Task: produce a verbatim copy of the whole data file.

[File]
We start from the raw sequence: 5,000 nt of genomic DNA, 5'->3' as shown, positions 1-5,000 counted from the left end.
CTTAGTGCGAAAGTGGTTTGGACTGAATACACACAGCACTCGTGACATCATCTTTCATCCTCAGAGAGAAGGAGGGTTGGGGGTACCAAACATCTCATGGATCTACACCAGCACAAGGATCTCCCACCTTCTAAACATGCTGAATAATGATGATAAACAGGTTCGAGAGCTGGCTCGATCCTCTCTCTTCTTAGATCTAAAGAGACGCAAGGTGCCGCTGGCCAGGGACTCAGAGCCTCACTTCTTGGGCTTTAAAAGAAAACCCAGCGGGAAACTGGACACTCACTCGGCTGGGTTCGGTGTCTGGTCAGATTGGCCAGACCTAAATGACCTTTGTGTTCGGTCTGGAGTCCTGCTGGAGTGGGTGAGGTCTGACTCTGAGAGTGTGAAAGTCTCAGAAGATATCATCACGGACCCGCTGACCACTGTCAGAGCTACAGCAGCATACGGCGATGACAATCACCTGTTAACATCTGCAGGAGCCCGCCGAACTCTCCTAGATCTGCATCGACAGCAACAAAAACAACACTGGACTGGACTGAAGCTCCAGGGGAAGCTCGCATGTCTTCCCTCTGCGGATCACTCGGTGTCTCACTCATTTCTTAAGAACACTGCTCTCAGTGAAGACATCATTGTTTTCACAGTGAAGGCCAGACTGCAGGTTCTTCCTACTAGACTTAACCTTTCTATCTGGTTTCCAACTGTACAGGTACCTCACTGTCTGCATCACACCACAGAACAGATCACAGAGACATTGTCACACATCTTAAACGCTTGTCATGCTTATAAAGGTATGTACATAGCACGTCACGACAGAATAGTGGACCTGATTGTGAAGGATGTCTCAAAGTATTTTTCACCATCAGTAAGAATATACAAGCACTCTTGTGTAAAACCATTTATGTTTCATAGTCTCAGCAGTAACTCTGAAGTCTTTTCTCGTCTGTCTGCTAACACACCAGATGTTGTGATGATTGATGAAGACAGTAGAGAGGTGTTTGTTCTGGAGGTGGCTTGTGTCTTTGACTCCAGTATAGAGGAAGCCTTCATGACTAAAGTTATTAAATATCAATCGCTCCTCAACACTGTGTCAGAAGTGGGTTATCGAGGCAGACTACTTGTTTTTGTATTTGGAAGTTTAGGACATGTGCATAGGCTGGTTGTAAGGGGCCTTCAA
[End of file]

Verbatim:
We start from the raw sequence: 5,000 nt of genomic DNA, 5'->3' as shown, positions 1-5,000 counted from the left end.
CTTAGTGCGAAAGTGGTTTGGACTGAATACACACAGCACTCGTGACATCATCTTTCATCCTCAGAGAGAAGGAGGGTTGGGGGTACCAAACATCTCATGGATCTACACCAGCACAAGGATCTCCCACCTTCTAAACATGCTGAATAATGATGATAAACAGGTTCGAGAGCTGGCTCGATCCTCTCTCTTCTTAGATCTAAAGAGACGCAAGGTGCCGCTGGCCAGGGACTCAGAGCCTCACTTCTTGGGCTTTAAAAGAAAACCCAGCGGGAAACTGGACACTCACTCGGCTGGGTTCGGTGTCTGGTCAGATTGGCCAGACCTAAATGACCTTTGTGTTCGGTCTGGAGTCCTGCTGGAGTGGGTGAGGTCTGACTCTGAGAGTGTGAAAGTCTCAGAAGATATCATCACGGACCCGCTGACCACTGTCAGAGCTACAGCAGCATACGGCGATGACAATCACCTGTTAACATCTGCAGGAGCCCGCCGAACTCTCCTAGATCTGCATCGACAGCAACAAAAACAACACTGGACTGGACTGAAGCTCCAGGGGAAGCTCGCATGTCTTCCCTCTGCGGATCACTCGGTGTCTCACTCATTTCTTAAGAACACTGCTCTCAGTGAAGACATCATTGTTTTCACAGTGAAGGCCAGACTGCAGGTTCTTCCTACTAGACTTAACCTTTCTATCTGGTTTCCAACTGTACAGGTACCTCACTGTCTGCATCACACCACAGAACAGATCACAGAGACATTGTCACACATCTTAAACGCTTGTCATGCTTATAAAGGTATGTACATAGCACGTCACGACAGAATAGTGGACCTGATTGTGAAGGATGTCTCAAAGTATTTTTCACCATCAGTAAGAATATACAAGCACTCTTGTGTAAAACCATTTATGTTTCATAGTCTCAGCAGTAACTCTGAAGTCTTTTCTCGTCTGTCTGCTAACACACCAGATGTTGTGATGATTGATGAAGACAGTAGAGAGGTGTTTGTTCTGGAGGTGGCTTGTGTCTTTGACTCCAGTATAGAGGAAGCCTTCATGACTAAAGTTATTAAATATCAATCGCTCCTCAACACTGTGTCAGAAGTGGGTTATCGAGGCAGACTACTTGTTTTTGTATTTGGAAGTTTAGGACATGTGCATAGGCTGGTTGTAAGGGGCCTTCAA